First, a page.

Pogo (oz3508)

 

Pogo (oz3508) by Gerald Zeigenfuse from Flying Models 1956 - plan thumbnail

About this Plan

Pogo. Free flight contest power model.

Quote: You'll be in the trophy line if you build and fly this ship at contests...

It's clean and functional. The split rib construction helps to hold the weight down. Finished models usually wind up under weight and require ballast to bring them up to legal weight.

The author has been building and flying 'Pogos' for years. It is a hot contest design which racks time in fair weather or foul. We suggest beginners try some other ship for a first model. This one really cooks.

The first Pogo was built back in 1954 while we were stationed with the Army in New Mexico. After being released from the service and coming back East we refined the model by lightening the structure, lowering the pylon and changing angular differences. The result of these changes is a contest ship with a very fast climb and a perfect climb-glide transition. The glide is excellent due to the light weight (5oz on the nose) of the model.

FUSELAGE: Cut two fuselage sides from 1/16 sheet balsa and mark the former location on both of these sides. Cut out former 11 from 1/16 sheet balsa and cement this in place. At the same time join and cement the rear ends of the fuselage together. They can be held in place easily with a spring type clothespin. While this is drying cut the firewall from 1/16 plywood and former 1 from 1/4 in sheet balsa. Cement this piece directly to the firewall. Drill the wall for the engine you are going to use and cement a strip of tin, to which the nuts for the engine mounting bolts have been soldered, to the balsa side of the former.

Pin a straight piece of 1/4 x 1/2 in balsa to the outside of each fuselage side. These strips will hold the fuselage in alignment while inserting the formers. Cement the formers in place and cover the top and bottom of the fuselage with 1/32 sheet. Follow the grain directions shown on the plan. The pylon is made from hard 1/8 sheet balsa. Mount it by cutting a 1/8 slot in the top of the fuselage and cementing the pylon into the fuselage. Make sure of the alignment.

After the pylon is dry, lay a yardstick along one side of it. Measure the height of the pylon making sure that the front is 1/4 higher than the rear. Draw a line connecting front and rear of the pylon and cut away all excess wood. This last step insures proper wing incidence and should be under-taken with care. Finish the fuselage by adding..."

This plan was printed in Flying Models Decade of Designs (1), published 1960.

Direct submission to Outerzone.

Update 08/01/2018: added article, thanks to RFJ.

Supplementary file notes

Article.

Corrections?

Did we get something wrong with these details about this plan (especially the datafile)? That happens sometimes. You can help us fix it.
Add a correction

Pogo (oz3508) by Gerald Zeigenfuse from Flying Models 1956 - model pic

Datafile:
  • (oz3508)
    Pogo
    by Gerald Zeigenfuse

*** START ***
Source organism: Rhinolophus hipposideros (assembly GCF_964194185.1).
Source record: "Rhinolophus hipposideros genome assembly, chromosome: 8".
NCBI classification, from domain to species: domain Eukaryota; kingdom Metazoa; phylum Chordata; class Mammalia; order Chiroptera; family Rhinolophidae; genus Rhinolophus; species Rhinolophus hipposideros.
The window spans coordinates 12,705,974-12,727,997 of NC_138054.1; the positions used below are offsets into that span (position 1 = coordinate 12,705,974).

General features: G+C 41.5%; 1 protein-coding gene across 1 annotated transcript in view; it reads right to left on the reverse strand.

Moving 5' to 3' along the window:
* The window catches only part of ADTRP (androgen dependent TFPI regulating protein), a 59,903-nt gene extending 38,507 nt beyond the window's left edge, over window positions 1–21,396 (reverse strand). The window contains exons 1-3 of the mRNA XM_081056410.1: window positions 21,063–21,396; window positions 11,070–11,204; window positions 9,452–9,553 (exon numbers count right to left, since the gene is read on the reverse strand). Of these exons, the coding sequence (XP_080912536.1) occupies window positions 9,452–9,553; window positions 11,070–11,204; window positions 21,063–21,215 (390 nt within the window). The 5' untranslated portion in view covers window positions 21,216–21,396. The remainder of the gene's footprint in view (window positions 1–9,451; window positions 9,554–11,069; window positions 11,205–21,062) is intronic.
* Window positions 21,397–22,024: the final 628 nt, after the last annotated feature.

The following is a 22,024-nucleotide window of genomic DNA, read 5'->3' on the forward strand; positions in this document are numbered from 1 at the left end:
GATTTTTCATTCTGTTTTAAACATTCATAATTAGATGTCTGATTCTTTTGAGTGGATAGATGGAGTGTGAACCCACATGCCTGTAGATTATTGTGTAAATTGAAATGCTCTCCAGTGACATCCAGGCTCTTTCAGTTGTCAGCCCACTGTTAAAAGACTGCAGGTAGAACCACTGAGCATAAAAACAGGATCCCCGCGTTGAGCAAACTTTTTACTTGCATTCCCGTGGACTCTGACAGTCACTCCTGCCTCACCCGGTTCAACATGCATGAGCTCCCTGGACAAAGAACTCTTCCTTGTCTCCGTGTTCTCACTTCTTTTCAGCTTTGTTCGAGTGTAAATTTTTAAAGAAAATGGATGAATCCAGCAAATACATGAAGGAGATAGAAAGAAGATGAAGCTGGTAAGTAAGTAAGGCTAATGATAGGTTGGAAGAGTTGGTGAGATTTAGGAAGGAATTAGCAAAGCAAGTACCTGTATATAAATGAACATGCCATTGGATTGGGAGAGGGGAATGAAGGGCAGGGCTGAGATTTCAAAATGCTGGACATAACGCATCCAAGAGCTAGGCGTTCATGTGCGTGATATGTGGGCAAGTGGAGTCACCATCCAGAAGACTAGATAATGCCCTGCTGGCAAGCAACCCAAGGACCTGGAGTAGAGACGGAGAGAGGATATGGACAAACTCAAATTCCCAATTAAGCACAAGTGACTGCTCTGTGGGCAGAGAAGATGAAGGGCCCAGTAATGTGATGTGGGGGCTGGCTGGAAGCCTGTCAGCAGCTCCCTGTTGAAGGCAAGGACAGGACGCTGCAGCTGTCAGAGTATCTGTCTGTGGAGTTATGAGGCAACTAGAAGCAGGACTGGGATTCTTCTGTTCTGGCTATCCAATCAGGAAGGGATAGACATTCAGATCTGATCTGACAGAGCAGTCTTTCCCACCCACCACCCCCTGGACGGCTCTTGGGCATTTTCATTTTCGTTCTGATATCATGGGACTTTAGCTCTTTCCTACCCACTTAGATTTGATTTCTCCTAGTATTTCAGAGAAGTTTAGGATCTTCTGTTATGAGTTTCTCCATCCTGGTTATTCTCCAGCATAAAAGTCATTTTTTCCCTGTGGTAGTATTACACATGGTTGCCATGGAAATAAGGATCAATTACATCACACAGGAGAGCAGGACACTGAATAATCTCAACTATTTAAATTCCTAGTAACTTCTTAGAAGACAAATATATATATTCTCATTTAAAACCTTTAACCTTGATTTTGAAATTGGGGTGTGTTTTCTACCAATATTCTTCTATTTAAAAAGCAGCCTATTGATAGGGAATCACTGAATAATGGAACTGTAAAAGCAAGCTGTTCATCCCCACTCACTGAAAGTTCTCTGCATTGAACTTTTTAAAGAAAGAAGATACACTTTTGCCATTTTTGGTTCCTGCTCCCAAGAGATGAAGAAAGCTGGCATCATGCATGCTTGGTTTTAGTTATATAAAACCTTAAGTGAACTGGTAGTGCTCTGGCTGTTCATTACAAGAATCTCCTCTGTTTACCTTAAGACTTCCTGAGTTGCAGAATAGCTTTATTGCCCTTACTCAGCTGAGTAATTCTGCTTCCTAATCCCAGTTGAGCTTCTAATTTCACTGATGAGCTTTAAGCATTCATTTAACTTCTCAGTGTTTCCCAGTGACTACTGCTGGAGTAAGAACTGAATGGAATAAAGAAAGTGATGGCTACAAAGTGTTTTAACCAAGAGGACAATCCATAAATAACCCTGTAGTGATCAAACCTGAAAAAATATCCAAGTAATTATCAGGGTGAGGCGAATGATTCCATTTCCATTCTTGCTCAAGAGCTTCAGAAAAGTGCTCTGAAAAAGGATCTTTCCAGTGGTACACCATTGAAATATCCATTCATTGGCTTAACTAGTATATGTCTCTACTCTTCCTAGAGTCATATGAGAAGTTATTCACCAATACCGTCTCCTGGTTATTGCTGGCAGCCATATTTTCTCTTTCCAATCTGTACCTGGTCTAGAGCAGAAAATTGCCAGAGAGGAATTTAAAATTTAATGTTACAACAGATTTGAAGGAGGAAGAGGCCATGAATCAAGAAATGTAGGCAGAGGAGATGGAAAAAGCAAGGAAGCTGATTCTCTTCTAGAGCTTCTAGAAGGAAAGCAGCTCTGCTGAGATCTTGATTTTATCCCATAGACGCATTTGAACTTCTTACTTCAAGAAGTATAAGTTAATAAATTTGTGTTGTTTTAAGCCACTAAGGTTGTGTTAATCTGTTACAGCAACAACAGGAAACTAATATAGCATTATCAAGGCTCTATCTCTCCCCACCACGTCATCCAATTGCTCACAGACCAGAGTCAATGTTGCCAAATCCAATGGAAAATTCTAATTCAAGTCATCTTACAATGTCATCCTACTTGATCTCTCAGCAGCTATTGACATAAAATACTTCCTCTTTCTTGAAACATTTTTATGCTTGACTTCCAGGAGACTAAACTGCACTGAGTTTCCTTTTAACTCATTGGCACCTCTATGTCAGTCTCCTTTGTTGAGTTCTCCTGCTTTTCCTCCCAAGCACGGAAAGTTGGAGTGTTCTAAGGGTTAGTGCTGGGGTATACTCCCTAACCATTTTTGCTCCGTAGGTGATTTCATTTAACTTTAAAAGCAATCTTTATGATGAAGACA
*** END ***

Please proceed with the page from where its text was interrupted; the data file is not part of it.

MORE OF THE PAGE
from Flying Models
    September 1956 
    33in span
    IC F/F Pylon
    all formers complete :)
    got article :)
  • Submitted: 10/10/2012
    Filesize: 1038KB
    Format: • PDFbitmap
    Credit*: hogal

Pogo (oz3508) by Gerald Zeigenfuse from Flying Models 1956 - pic 003.jpg
003.jpg
Pogo (oz3508) by Gerald Zeigenfuse from Flying Models 1956 - pic 004.jpg
004.jpg

Do you have a photo you'd like to submit for this page? Then email admin@outerzone.co.uk

User comments

This is a great model by a great guy! It was my first really successful competition free flight in 1959 or so. Check National Free Flight Society website for more info freeflight.org/
Dave - 11/08/2016
Add a comment

 

 
 

Download File(s):
 

Notes

* Credit field

The Credit field in the Outerzone database is designed to recognise and credit the hard work done in scanning and digitally cleaning these vintage and old timer model aircraft plans to get them into a usable format. Currently, it is also used to credit people simply for uploading the plan to a forum on the internet. Which is not quite the same thing. This will change soon. Probably.

Scaling

This model plan (like all plans on Outerzone) is supposedly scaled correctly and supposedly will print out nicely at the right size. But that doesn't always happen. If you are about to start building a model plane using this free plan, you are strongly advised to check the scaling very, very carefully before cutting any balsa wood.

 

Terms of Use

© Outerzone, 2011-2020.

All content is free to download for personal use.

For non-personal use and/or publication: plans, photos, excerpts, links etc may be used, provided that full and clear credit is given to Outerzone with appropriate and specific direction to the original content i.e. a direct hyperlink back to the Outerzone source page.

Unauthorized use and/or duplication of this material without express and written permission from this site's owner is strictly prohibited. If we discover that content is being stolen, we will consider filing a formal DMCA notice.